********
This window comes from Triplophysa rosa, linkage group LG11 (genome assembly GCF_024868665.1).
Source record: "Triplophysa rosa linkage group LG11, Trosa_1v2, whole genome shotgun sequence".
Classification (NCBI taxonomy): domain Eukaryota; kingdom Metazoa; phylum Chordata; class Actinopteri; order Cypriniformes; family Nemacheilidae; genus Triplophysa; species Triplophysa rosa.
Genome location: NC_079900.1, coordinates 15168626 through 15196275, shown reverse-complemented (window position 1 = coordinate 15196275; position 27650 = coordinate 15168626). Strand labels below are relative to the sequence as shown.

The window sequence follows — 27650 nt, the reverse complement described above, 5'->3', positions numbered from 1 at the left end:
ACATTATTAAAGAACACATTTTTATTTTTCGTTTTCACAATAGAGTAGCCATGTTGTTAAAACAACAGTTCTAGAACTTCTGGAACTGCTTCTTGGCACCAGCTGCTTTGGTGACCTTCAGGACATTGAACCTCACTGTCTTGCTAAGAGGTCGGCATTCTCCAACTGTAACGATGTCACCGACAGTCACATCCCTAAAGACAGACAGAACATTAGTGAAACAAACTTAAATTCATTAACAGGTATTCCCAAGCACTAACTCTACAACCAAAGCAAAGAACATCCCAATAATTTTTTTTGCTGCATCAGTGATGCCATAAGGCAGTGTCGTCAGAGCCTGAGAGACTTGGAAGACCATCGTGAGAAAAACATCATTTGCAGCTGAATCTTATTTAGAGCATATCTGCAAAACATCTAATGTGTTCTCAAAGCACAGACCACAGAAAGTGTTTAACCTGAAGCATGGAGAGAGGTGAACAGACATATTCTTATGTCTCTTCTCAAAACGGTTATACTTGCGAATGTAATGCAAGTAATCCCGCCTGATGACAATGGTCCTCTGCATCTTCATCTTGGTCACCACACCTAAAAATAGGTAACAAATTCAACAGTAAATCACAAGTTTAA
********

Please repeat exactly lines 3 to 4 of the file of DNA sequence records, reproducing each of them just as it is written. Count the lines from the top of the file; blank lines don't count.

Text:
Classification (NCBI taxonomy): domain Eukaryota; kingdom Metazoa; phylum Chordata; class Actinopteri; order Cypriniformes; family Nemacheilidae; genus Triplophysa; species Triplophysa rosa.
Genome location: NC_079900.1, coordinates 15168626 through 15196275, shown reverse-complemented (window position 1 = coordinate 15196275; position 27650 = coordinate 15168626). Strand labels below are relative to the sequence as shown.